According to the German Building Code (BauGB), municipalities are entitled and obliged to draw up urban land use plans. There are two types of urban land use plans:
- The land use plan, which covers the entire municipal area, but does not yet make any binding determinations for the citizen (see also the keyword "land use plan").
- The development plan, which is developed from the land use plan and is limited to parts of the municipality's territory. It contains binding provisions for citizens and building authorities and regulates how land can be built on.
As a rule, development plans are to be developed from the land use plan; this means that there must be no substantial contradiction in content between the development plan and the land use plan. In the development plan, specifications can be made, e.g. on the type and extent of the intended building use, on the areas of land that can be built on, the position of buildings, but also, e.g. on public and private green areas, traffic areas. In addition, regulations can also be made, for example, on the planting of trees, shrubs and other vegetation.
A distinction is made between the qualified, the project-related and the simple development plan:
A qualified development plan exists if the development plan contains at least specifications on the type and extent of building use, the areas of land that can be built on and the local traffic areas. If a building plot is located in the area covered by a qualified development plan, a building project is permissible under planning law if it does not contradict the provisions of the development plan and the development is secured.
Project-related development plans can be drawn up by the municipalities on the basis of a project and development plan agreed with the municipality by a (private) project developer. The prerequisite is that the developer is willing and able to carry out the project and the development measures and undertakes to implement the measures in an implementation agreement. Projects are also permitted under planning law within the scope of a project-related development plan if they do not conflict with the development plan and the development is secured.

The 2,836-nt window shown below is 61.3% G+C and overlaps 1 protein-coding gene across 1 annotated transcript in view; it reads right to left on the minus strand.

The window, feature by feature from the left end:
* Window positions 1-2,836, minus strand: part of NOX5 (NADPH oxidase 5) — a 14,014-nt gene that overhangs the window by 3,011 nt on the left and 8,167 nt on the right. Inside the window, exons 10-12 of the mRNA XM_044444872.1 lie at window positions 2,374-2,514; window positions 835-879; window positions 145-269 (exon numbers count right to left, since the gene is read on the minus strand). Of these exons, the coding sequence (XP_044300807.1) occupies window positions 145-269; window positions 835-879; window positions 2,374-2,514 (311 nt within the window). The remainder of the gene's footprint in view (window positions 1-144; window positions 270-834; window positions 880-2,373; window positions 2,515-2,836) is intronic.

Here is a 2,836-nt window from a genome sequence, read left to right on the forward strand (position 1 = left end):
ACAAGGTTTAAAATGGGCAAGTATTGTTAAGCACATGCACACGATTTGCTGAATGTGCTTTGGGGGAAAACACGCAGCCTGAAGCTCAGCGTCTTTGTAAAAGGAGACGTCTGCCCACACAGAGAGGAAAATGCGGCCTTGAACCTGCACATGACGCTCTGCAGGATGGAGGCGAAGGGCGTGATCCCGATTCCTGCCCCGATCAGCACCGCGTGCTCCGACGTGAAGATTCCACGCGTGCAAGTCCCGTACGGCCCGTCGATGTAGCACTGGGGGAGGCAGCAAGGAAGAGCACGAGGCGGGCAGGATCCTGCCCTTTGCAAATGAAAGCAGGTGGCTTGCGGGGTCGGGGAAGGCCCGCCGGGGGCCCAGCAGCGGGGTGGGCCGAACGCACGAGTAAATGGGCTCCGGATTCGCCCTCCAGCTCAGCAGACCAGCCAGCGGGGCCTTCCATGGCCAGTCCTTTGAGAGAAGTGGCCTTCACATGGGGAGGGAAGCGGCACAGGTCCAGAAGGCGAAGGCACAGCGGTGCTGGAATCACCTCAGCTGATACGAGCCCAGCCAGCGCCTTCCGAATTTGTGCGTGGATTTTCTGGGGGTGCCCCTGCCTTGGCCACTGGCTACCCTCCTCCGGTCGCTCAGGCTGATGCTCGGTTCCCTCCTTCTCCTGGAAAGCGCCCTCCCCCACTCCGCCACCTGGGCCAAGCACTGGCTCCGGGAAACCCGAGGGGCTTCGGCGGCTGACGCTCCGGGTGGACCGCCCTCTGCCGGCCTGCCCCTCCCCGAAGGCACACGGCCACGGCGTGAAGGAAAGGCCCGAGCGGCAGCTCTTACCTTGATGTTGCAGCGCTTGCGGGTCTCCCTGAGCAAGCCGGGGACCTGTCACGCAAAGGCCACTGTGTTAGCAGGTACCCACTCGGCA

Simple development plans are those that do not meet the requirements of either a qualified or a project-related development plan. In principle, they do not conclusively regulate the permissibility of construction projects under planning law.
Development plans are municipal statutes, i.e. legal norms. They are drawn up in a procedure regulated in detail in the Building Code (BauGB), which provides for citizen participation, among other things (see also "Related Topics" - "Urban Land Use Plans; Drawing Up").
Section 13a of the BauGB provides for procedural simplifications under certain conditions for land-use plans for internal development, which relate to the reclamation of land, redensification or other measures for internal development. With effect from May 13, 2017, the applicability of the accelerated procedure beyond internal development was extended by the new Section 13b BauGB to development plans in external areas with a floor area of less than 10,000 square meters; the accelerated procedure is applicable in these cases if the development plan establishes the admissibility of residential uses on land that adjoins coherently built-up districts. § Section 13b of the German Building Code (BauGB) applied for a limited period until December 31, 2022, by which time the procedure for drawing up the development plan must have been formally initiated; the resolution to adopt the development plan must then be passed by December 31, 2024 at the latest. The regulation was extended to the current deadlines by the Building Land Mobilization Act, which came into force on June 23, 2021.